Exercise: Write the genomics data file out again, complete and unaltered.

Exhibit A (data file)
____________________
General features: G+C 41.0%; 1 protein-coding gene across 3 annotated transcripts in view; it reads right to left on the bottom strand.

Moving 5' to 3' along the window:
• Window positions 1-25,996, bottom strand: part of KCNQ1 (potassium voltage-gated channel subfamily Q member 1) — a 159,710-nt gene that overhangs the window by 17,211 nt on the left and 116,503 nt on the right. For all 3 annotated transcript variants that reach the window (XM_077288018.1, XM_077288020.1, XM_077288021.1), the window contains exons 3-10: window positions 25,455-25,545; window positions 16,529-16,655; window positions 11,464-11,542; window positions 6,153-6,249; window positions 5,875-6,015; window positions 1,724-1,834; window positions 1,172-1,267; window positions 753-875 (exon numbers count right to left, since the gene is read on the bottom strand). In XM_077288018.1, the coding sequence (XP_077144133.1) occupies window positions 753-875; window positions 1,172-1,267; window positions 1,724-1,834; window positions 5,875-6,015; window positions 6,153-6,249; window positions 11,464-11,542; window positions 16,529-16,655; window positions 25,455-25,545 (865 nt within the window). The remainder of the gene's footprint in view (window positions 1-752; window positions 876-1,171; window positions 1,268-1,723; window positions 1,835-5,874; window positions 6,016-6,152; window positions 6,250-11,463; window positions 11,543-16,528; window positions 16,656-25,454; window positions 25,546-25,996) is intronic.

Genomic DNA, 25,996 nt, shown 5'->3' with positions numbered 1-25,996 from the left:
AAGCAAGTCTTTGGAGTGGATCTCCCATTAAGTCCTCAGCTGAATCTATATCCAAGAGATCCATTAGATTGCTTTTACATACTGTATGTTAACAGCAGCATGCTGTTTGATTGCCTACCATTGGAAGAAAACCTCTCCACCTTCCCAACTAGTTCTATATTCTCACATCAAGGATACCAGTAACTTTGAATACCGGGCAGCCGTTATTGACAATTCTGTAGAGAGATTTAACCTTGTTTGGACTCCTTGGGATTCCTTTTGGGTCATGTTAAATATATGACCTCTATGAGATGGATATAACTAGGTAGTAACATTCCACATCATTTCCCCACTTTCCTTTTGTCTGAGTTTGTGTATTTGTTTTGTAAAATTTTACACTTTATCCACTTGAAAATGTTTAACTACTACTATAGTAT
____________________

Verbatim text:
General features: G+C 41.0%; 1 protein-coding gene across 3 annotated transcripts in view; it reads right to left on the bottom strand.

Moving 5' to 3' along the window:
• Window positions 1-25,996, bottom strand: part of KCNQ1 (potassium voltage-gated channel subfamily Q member 1) — a 159,710-nt gene that overhangs the window by 17,211 nt on the left and 116,503 nt on the right. For all 3 annotated transcript variants that reach the window (XM_077288018.1, XM_077288020.1, XM_077288021.1), the window contains exons 3-10: window positions 25,455-25,545; window positions 16,529-16,655; window positions 11,464-11,542; window positions 6,153-6,249; window positions 5,875-6,015; window positions 1,724-1,834; window positions 1,172-1,267; window positions 753-875 (exon numbers count right to left, since the gene is read on the bottom strand). In XM_077288018.1, the coding sequence (XP_077144133.1) occupies window positions 753-875; window positions 1,172-1,267; window positions 1,724-1,834; window positions 5,875-6,015; window positions 6,153-6,249; window positions 11,464-11,542; window positions 16,529-16,655; window positions 25,455-25,545 (865 nt within the window). The remainder of the gene's footprint in view (window positions 1-752; window positions 876-1,171; window positions 1,268-1,723; window positions 1,835-5,874; window positions 6,016-6,152; window positions 6,250-11,463; window positions 11,543-16,528; window positions 16,656-25,454; window positions 25,546-25,996) is intronic.

Genomic DNA, 25,996 nt, shown 5'->3' with positions numbered 1-25,996 from the left:
AAGCAAGTCTTTGGAGTGGATCTCCCATTAAGTCCTCAGCTGAATCTATATCCAAGAGATCCATTAGATTGCTTTTACATACTGTATGTTAACAGCAGCATGCTGTTTGATTGCCTACCATTGGAAGAAAACCTCTCCACCTTCCCAACTAGTTCTATATTCTCACATCAAGGATACCAGTAACTTTGAATACCGGGCAGCCGTTATTGACAATTCTGTAGAGAGATTTAACCTTGTTTGGACTCCTTGGGATTCCTTTTGGGTCATGTTAAATATATGACCTCTATGAGATGGATATAACTAGGTAGTAACATTCCACATCATTTCCCCACTTTCCTTTTGTCTGAGTTTGTGTATTTGTTTTGTAAAATTTTACACTTTATCCACTTGAAAATGTTTAACTACTACTATAGTAT